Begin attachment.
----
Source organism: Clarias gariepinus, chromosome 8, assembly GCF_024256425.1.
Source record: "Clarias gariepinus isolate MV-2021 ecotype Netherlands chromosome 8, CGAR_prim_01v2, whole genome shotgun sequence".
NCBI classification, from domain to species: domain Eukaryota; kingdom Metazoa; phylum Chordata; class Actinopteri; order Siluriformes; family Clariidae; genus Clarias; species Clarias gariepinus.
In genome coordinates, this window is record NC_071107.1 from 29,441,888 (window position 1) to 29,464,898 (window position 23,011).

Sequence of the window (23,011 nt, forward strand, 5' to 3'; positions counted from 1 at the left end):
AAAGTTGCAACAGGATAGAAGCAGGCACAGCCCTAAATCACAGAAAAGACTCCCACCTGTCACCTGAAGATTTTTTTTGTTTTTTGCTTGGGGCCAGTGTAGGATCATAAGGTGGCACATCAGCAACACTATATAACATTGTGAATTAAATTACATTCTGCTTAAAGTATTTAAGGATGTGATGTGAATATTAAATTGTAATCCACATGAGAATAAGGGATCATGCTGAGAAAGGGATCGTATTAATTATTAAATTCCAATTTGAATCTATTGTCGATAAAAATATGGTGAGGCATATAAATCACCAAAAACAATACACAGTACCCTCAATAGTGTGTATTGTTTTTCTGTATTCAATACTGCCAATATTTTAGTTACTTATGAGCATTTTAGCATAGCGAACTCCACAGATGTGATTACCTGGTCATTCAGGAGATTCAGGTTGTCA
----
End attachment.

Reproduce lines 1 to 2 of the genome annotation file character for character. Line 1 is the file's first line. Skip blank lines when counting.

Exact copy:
Source organism: Clarias gariepinus, chromosome 8, assembly GCF_024256425.1.
Source record: "Clarias gariepinus isolate MV-2021 ecotype Netherlands chromosome 8, CGAR_prim_01v2, whole genome shotgun sequence".